October 4 , 2017 – Fort Russ News –
Op-ed by Padraig Joseph McGrath – “The Irish Crimean”
October 4th, 1957 was a date that changed and nearly transcended everything. The adjective “transcendental” may at first appear to be a categorical term rather than a relative one. But we can still talk of a concept being “transcendental” to a greater or lesser degree. For example, the deity of Judaism is usually conceptualized as “transcendental,” but he is not quite as transcendental as he might at first appear. Yes, he is thought to “transcend” natural processes, existing prior to the universe rather than merely embedded within it.
But the deity of Judaism remains a national deity. And certain parables in the Babylonian Talmud still imply that, if this deity’s revelations contradict the letter of the Jewish law, then the law must take precedence. So, even though “the voice of God” was conceptualized as the source of law, nonetheless, it could not change the law. This seems to suggest that, while the Jews conceptualized their deity as transcendental, they still saw certain aspects of him as historico-existential. The deity of Judaism is not quite as transcendental as we might at first imagine him to be. It’s a relative term, not a categorical one.
Why do I bring this up in a piece about the 1957 Sputnik 1 launch, you might ask….
I do so for the following reason:
The concept of “the almost transcendental” or “the not quite transcendental” was a very important ideological category in Soviet society.
I have often lamented that the advocates of “god-building” (“богостроительство”) within the Bolsheviks did not win their debate with the more dogmatically anti-clerical and atheistic Bolsheviks, led by Lenin. The “god-builders” (including Anatoly Lunacharsky, Alexander Bogdanov and Maksim Gorky) had argued for the need to replace Orthodox Christianity with a cult of humanism, explicitly rendering humanism in itself into a state-sponsored religious cult, complete with its own array of edifying rituals, etc….. That debate was largely over by 1920 – Lenin was simply immovable on the issue.
Well, actually, maybe the “god-builders” did win that debate in a more discrete way. A certain kind of humanism was adopted in very recognizably religious ways in Soviet ideology – not through doctrine, but through symbols.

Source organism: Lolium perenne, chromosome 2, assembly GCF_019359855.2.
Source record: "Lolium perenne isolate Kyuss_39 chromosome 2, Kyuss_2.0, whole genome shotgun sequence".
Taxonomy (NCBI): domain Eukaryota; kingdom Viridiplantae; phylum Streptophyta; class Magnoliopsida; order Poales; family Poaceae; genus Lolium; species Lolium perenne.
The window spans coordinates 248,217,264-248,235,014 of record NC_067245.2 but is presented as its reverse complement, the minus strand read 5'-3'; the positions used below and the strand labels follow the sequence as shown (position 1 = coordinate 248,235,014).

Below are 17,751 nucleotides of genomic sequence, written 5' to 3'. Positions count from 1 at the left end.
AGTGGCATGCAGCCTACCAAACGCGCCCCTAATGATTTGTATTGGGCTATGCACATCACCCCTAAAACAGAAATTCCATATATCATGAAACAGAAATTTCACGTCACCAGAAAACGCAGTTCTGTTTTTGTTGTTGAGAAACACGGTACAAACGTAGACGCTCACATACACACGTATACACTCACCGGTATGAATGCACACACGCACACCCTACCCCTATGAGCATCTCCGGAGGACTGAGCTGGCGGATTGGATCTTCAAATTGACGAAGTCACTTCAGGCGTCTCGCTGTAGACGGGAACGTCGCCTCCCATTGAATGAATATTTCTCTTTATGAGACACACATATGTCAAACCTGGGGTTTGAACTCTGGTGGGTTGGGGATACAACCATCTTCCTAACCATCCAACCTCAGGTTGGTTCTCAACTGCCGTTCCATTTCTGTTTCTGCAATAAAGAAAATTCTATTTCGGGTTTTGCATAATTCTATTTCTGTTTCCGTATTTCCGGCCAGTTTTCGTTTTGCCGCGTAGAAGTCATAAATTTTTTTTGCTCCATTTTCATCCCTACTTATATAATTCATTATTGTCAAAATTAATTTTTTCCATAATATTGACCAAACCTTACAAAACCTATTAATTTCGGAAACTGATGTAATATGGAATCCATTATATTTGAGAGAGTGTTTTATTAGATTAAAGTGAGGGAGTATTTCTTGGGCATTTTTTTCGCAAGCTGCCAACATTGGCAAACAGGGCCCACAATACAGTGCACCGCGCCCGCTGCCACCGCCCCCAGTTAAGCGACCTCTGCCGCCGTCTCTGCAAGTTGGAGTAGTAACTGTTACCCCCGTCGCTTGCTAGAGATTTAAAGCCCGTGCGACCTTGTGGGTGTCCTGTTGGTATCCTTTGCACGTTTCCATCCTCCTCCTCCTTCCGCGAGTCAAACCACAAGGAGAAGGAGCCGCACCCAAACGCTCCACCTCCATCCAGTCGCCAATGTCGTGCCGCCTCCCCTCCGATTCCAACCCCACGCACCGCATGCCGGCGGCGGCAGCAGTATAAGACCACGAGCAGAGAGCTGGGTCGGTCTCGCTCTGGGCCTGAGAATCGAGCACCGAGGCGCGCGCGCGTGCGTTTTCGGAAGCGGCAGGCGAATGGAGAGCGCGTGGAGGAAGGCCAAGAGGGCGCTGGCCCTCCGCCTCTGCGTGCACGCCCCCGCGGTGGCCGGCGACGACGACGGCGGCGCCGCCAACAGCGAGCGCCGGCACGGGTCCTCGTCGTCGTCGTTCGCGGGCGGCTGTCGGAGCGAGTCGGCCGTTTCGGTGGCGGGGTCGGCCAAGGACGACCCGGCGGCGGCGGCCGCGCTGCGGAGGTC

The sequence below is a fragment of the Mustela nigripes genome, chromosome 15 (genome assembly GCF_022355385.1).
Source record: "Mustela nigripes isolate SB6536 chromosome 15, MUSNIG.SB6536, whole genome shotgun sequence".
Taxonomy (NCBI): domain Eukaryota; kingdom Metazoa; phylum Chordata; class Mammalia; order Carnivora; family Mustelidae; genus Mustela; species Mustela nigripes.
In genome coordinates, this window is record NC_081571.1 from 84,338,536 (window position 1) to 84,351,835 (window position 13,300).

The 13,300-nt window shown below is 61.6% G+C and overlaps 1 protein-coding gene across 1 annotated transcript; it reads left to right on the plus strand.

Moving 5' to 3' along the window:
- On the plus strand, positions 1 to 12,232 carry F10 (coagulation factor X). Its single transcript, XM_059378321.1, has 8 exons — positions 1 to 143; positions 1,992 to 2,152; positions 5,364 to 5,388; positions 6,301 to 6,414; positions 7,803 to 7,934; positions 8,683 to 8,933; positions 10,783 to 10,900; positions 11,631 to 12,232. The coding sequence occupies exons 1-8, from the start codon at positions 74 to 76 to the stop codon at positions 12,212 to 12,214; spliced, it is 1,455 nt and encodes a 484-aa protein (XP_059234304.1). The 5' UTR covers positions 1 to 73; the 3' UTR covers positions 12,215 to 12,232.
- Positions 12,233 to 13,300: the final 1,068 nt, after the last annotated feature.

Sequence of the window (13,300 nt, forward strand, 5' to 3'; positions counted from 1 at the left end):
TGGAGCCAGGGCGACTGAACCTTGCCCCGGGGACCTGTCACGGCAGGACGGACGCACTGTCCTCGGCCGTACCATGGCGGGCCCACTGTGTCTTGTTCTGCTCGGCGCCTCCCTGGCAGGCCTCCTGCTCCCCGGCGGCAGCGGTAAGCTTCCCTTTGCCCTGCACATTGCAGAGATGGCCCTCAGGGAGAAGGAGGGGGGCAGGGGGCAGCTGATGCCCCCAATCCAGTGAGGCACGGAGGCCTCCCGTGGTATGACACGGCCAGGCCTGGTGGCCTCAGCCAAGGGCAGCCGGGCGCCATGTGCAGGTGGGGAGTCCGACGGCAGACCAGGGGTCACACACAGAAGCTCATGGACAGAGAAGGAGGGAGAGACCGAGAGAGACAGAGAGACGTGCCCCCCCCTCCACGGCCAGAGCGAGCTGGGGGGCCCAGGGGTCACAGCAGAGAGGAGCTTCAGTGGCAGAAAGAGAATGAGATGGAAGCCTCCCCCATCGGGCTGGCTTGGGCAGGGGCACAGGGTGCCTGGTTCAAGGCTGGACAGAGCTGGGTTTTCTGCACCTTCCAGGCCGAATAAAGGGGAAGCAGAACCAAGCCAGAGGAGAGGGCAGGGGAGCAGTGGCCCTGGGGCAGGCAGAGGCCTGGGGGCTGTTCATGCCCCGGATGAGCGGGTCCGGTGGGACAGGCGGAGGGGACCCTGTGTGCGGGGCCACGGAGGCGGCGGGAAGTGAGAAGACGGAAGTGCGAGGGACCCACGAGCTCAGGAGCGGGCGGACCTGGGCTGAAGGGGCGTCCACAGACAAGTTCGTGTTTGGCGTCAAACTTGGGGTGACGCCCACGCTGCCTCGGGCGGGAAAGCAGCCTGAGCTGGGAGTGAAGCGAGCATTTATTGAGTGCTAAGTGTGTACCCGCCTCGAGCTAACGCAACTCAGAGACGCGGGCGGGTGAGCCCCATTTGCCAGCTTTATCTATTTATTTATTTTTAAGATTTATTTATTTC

Think about the ideological and symbolic significance of the Soviet space-program.
Think about the ideological and symbolic significance of the red star.
Through his reaching out into the cosmos, man reached, not for “the transcendental” (that is beyond man’s grasp), but for the “almost transcendental,” thereby asserting a certain claim to universality.
At the Cosmodrome at Baikonur in Kazakhstan, Soviet cosmonauts developed a ritual of urinating against the wheel of the bus which carried them to the launch-pad (perhaps a semi-ironic preparatory “cleansing-ritual,” which nonetheless held subconscious religious significance).
Yesterday, at a meeting of the Crimean Fiction-Writer’s Cooperative, I met an elderly gentleman named Vladimir, himself a science-fiction writer. He tried to explain the mood of October 1957 to me:
“Before Sputnik,” he said, “people were just so busy trying to rebuild everything after the war, just trying to restore normalcy to the material conditions of life. People’s concerns were prosaic. If somebody managed to get a pair of trousers with good quality material which didn’t wear out, then he was happy. Sputnik changed everything – it made people believe that they could collectively aspire to something greater than themselves…..”
“Sputnik….made people believe that they could collectively aspire to something greater than themselves…..” – when Vladimir said those words, that was when the Lunacharsky-lightbulb switched on inside my head….. Maybe the god-builders had won that debate with Lenin after all – not on the level of doctrine, or even on the level of ritual, but on the level of symbols.
And we might analyze the ideological and symbolic significance of the red star in a similar way. The star is an extra-terrestrial natural phenomenon – it represents the “almost transcendental” or the “not quite transcendental.” As the star is red, it denotes a certain ideological orientation. The red star, ultimately, symbolizes the transcendentalization of politics.
Padraig McGrath was born in the Republic of Ireland in 1973. He has lived in Britain, Germany and the Czech Republic, and has published journalism and commentary on social and philosophical issues for a number of media for 15 years. He moved to Simferopol, Crimea in December 2013, 3 months before Crimea’s re-unification with Russia, and still lives there.